Google is–of course–very interested in orphan works. They have a deep and abiding interest in the subject. For example, current Twitter General Counsel, Google’s then-attorney, Berkman Center affiliate, Lessig acolyte, and all round digital sophisticate Alexander MacGilivrey made that clear in his testimony at the Copyright Office:
“I would encourage the Copyright Office to consider not just the very, very small scale, the one user who wants to make use of the work, but also the very, very large scale and talking in the millions of works.”
That statement was made on July 22, 2005—almost 4 months to the day before the Library of Congress announced a $3 million gift from Google for the Librarian’s World Digital Library pet project.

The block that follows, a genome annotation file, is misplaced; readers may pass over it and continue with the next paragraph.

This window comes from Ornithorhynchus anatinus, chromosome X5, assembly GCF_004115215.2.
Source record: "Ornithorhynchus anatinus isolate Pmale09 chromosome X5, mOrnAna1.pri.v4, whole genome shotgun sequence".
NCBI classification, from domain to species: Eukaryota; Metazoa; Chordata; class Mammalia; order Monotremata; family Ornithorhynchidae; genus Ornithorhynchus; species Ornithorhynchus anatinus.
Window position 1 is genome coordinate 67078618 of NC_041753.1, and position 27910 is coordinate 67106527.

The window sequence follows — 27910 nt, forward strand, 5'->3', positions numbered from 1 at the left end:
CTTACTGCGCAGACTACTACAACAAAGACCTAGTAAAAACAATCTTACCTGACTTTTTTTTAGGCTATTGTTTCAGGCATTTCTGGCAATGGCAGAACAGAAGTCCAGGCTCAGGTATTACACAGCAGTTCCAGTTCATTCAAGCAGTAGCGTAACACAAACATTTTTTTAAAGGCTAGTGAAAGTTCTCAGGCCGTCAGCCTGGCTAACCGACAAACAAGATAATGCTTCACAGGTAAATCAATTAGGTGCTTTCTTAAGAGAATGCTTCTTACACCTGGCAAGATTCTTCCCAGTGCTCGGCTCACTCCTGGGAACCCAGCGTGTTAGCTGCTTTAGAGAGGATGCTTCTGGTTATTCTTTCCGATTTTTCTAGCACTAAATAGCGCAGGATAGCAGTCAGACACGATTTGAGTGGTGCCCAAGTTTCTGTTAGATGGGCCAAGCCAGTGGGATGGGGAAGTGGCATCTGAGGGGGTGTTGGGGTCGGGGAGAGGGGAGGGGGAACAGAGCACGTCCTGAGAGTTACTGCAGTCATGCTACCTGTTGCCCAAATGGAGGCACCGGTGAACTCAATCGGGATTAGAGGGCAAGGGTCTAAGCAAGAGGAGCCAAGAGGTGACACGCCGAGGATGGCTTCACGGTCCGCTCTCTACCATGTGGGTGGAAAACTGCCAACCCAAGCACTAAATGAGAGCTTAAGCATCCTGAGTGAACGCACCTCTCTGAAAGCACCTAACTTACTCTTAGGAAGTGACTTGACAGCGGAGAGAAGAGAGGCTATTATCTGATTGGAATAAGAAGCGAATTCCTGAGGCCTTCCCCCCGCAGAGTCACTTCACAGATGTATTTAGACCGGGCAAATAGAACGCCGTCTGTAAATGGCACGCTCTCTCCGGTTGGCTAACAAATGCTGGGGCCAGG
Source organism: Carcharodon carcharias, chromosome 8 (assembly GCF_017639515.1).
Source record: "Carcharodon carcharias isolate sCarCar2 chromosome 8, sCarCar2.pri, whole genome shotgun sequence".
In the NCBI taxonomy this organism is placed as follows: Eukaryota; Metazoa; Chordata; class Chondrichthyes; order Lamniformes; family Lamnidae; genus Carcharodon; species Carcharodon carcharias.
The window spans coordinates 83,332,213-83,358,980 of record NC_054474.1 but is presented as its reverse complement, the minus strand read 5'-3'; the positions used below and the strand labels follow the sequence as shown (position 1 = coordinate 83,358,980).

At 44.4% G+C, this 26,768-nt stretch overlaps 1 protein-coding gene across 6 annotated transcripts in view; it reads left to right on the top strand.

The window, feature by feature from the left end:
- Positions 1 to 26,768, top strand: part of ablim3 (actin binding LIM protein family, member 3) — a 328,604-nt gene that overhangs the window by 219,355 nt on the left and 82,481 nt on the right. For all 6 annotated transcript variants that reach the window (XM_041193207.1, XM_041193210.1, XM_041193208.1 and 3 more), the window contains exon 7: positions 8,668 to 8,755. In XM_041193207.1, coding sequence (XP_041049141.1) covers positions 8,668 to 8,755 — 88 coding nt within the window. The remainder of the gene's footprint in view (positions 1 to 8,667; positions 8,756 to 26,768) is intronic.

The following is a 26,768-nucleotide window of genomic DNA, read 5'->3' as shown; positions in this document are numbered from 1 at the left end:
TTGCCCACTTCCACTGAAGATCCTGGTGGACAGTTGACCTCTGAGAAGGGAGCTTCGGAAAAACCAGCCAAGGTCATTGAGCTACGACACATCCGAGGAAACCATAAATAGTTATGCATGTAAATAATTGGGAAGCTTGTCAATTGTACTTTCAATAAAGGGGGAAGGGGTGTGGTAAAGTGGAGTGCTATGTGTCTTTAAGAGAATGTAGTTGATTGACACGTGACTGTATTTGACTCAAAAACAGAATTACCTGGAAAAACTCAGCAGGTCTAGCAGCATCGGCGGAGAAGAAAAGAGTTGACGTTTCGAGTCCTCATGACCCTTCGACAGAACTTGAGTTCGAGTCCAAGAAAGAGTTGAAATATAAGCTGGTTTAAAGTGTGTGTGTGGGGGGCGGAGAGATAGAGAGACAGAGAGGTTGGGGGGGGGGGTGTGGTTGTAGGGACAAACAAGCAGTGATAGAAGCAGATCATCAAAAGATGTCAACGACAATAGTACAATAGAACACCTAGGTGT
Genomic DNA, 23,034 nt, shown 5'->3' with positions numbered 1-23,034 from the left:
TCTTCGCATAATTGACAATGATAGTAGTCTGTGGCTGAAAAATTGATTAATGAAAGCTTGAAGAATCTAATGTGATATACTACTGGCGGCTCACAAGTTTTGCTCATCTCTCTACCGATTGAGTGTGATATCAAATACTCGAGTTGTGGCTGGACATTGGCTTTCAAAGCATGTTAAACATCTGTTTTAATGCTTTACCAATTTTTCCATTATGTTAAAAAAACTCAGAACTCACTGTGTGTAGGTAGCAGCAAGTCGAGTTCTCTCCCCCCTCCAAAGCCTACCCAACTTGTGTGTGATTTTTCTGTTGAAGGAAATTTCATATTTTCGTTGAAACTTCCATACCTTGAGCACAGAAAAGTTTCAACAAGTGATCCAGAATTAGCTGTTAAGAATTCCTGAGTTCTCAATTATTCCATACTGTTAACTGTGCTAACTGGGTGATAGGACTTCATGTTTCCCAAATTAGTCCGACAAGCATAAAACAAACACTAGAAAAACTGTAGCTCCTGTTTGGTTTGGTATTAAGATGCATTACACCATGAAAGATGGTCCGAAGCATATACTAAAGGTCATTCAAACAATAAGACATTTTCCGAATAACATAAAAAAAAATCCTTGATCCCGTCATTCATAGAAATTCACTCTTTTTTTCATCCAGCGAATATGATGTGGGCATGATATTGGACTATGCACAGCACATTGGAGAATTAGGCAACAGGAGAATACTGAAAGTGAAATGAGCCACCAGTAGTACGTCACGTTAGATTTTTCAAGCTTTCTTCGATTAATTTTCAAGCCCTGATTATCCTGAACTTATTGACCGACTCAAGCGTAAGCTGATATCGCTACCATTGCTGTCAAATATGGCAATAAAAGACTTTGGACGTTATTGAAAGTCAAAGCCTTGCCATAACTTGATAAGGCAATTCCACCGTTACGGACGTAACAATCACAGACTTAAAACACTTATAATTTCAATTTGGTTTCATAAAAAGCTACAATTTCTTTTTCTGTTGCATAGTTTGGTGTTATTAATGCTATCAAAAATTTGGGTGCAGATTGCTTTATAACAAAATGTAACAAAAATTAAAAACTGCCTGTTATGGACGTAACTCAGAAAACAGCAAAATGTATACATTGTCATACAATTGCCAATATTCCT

In 2008, the U.S. Small Business Administration hosted a roundtable in New York on the then-pending orphan works legislation. The roundtable participants represented independent creators that were not getting heard over the massive lobbying muscle that was trying to jam the bill through Congress. The Copyright Office sent a representative named Oliver Metzger who, we are informed, made it clear to some of the roundtable participants that what they did or said would have no effect on stopping the legislation he was honchoing.
Shortly after the legislation was stopped, Mr. Metzger left the Copyright Office and joined…Google. However, lightening doesn’t strike twice and Google’s lobbying muscle is even more massive today than it was in 2008. (For the entire sordid tale, see the excellent article by Brad Holland of the Illustrators Partnership entitled “Trojan Horse: Orphan Works and the War on Authors” that was serialized at The Trichordist.)
Fortunately, a video was made of the SBA orphan works roundtable. We strongly recommend that you take the time to watch the video. It’s pretty long, but it is well worth your time if you want to understand the impact of orphan works legislation on individual creators.